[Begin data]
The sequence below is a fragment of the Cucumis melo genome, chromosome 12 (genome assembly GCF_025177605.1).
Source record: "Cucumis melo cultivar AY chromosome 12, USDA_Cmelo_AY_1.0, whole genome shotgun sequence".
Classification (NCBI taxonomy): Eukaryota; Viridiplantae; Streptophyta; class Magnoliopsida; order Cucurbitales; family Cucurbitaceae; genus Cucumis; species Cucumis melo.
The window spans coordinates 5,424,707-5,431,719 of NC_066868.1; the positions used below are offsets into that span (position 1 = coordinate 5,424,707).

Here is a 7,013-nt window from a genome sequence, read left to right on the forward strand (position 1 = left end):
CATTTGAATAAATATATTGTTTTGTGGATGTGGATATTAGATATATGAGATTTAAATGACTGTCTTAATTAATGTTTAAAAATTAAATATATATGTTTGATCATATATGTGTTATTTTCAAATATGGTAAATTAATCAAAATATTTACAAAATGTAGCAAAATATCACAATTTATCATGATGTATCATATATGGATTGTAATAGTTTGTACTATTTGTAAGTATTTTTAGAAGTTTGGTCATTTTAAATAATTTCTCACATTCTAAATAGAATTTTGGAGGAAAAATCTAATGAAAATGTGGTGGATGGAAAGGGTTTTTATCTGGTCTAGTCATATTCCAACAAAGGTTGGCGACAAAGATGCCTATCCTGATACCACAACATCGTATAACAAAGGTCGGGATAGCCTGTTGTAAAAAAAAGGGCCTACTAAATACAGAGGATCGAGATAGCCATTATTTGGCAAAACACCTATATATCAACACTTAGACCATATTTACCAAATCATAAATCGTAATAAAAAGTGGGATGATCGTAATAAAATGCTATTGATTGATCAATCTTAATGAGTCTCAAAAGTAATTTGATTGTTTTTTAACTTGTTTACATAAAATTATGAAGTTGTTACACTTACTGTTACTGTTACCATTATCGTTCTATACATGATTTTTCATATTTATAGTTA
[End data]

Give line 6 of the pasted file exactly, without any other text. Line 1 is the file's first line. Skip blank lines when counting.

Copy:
CATTTGAATAAATATATTGTTTTGTGGATGTGGATATTAGATATATGAGATTTAAATGACTGTCTTAATTAATGTTTAAAAATTAAATATATATGTTTGATCATATATGTGTTATTTTCAAATATGGTAAATTAATCAAAATATTTACAAAATGTAGCAAAATATCACAATTTATCATGATGTATCATATATGGATTGTAATAGTTTGTACTATTTGTAAGTATTTTTAGAAGTTTGGTCATTTTAAATAATTTCTCACATTCTAAATAGAATTTTGGAGGAAAAATCTAATGAAAATGTGGTGGATGGAAAGGGTTTTTATCTGGTCTAGTCATATTCCAACAAAGGTTGGCGACAAAGATGCCTATCCTGATACCACAACATCGTATAACAAAGGTCGGGATAGCCTGTTGTAAAAAAAAGGGCCTACTAAATACAGAGGATCGAGATAGCCATTATTTGGCAAAACACCTATATATCAACACTTAGACCATATTTACCAAATCATAAATCGTAATAAAAAGTGGGATGATCGTAATAAAATGCTATTGATTGATCAATCTTAATGAGTCTCAAAAGTAATTTGATTGTTTTTTAACTTGTTTACATAAAATTATGAAGTTGTTACACTTACTGTTACTGTTACCATTATCGTTCTATACATGATTTTTCATATTTATAGTTA